Ultimately, וְלֹא־תִטֹּר, we must not hold a grudge, and וְאָהַבְתָּ לְרֵעֲךָ, we must love them, for an individual who has sinned is deserving of love and cannot be defined by their error or wrongdoing. This includes ourselves: We should never hold a grudge, even against ourselves, for our errors.
The Alter Rebbe, in Tanya, 32, clarifies this:
שאף הרחוקים מתורת ה' ועבודתו... צריך למשכן בחבלי עבותות אהבה, וכולי האי ואולי יוכל לקרבן לתורה ועבודת ה', והן לא, לא הפסיד שכר מצות אהבת רעים
“Those who are far from God’s Torah and service… must be drawn close with strong bonds of love….” Thus, the mitzvah “to love” and the mitzvah “to hate” can co-exist. It is a mitzvah to hate the evil that exists within a person, while loving the hidden spark of Godliness that resides within him.
לֹא־תִקֹּם וְלֹא־תִטֹּר, “not taking revenge nor bearing a grudge,” suggests a methodology of “letting go” and moving forward in bruised relationships—and a practical step in moving from “not hating” to cultivating “love.” The Torah’s specific choice of language in this pasuk, בְּנֵי עַמֶּךָ, “members of your people,” focuses our attention upon the fact that each and every Jew is “my dear brother” or sister. A well-known parable is first expressed in the Talmud Yerushalmi: “If one were to accidentally cut their hand with a knife, can we imagine that a sane and healthy person would cut the other hand in retribution?” Taking seriously the issur of taking revenge and the aveirah of bearing a grudge enables us to live day-to-day with the Arizal’s teaching that all Jews are members of the same sacred body.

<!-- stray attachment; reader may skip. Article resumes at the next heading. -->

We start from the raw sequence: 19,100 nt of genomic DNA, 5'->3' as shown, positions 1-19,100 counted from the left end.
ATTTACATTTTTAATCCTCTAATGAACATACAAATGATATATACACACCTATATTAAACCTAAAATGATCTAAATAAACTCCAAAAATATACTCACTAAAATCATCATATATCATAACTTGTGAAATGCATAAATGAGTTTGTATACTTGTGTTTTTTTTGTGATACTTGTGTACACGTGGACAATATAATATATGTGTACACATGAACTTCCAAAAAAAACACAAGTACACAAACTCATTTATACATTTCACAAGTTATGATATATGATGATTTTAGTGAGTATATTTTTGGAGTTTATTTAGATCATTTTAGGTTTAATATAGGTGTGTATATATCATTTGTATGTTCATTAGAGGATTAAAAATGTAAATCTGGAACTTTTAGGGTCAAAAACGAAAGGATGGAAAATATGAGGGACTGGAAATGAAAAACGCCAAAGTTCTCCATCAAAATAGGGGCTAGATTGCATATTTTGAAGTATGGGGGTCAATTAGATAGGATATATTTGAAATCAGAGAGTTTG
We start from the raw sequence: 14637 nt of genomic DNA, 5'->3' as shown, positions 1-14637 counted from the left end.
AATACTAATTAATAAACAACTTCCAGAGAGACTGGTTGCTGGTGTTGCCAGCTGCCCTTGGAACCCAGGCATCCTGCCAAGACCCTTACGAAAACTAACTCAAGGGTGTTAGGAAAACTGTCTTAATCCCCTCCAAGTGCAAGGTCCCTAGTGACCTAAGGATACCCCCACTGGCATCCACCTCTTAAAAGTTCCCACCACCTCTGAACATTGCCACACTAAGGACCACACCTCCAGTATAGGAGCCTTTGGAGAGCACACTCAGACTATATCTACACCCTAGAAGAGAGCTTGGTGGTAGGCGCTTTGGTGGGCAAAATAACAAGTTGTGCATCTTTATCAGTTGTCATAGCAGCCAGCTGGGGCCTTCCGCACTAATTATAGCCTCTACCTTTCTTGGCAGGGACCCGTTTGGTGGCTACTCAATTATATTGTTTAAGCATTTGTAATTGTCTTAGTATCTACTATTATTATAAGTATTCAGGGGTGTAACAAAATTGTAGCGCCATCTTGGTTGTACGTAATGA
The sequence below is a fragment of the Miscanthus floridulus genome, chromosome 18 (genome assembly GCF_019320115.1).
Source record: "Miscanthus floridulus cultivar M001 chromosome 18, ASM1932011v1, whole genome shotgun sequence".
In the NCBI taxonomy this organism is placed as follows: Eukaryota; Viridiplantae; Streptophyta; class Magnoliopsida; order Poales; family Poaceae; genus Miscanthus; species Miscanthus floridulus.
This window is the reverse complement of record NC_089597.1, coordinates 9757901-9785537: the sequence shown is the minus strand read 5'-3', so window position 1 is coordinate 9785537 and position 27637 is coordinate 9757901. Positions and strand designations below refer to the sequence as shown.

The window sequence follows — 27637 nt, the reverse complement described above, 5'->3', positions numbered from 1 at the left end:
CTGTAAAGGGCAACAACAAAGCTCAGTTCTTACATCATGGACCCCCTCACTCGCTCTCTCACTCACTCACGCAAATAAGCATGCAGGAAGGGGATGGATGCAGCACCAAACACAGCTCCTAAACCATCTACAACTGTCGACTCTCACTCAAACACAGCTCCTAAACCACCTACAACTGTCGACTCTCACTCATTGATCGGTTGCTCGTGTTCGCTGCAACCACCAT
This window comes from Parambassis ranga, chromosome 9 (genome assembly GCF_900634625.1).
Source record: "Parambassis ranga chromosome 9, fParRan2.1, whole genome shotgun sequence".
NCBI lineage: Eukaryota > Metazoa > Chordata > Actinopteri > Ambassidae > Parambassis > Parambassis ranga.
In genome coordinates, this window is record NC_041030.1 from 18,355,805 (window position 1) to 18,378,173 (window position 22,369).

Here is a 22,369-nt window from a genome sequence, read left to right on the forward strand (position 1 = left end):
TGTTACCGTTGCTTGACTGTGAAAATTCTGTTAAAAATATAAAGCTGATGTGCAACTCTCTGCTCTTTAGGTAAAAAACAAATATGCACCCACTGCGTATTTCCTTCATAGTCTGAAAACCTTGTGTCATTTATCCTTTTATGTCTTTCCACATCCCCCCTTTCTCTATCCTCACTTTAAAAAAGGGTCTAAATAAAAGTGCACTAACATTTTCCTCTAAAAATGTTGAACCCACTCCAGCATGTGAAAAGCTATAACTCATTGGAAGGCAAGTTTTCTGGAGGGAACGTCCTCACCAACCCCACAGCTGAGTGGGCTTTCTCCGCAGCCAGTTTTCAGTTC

The Kopitschnitzer Rebbe, Reb Avraham Yehoshua Heschel, zy”a, would say that the mitzvah of v’ahavta does not refer to loving tzadikim, for it is impossible not to love good, kind, righteous people. Therefore, the commandment is to love those who are difficult to love. V’ahavta applies to those with whom we strongly disagree, people who choose to live very differently than we do, or who seem to have opposing values and worldviews.
The Baal Shem Tov has revealed that ahavas Yisrael is the first portal that leads into the courtyard of Hashem’s palace. May we be zoche, have the merit, to enter this gate—and to reveal the spark of Godliness in one another!
Rav Judah Mischel is executive director of Camp HASC, the Hebrew Academy for Special Children. He is the mashpia of OU-NCSY, founder of Tzama Nafshi and the author of “Baderech: Along the Path of Teshuva.” Rav Judah lives in Ramat Beit Shemesh with his wife Ora and their family.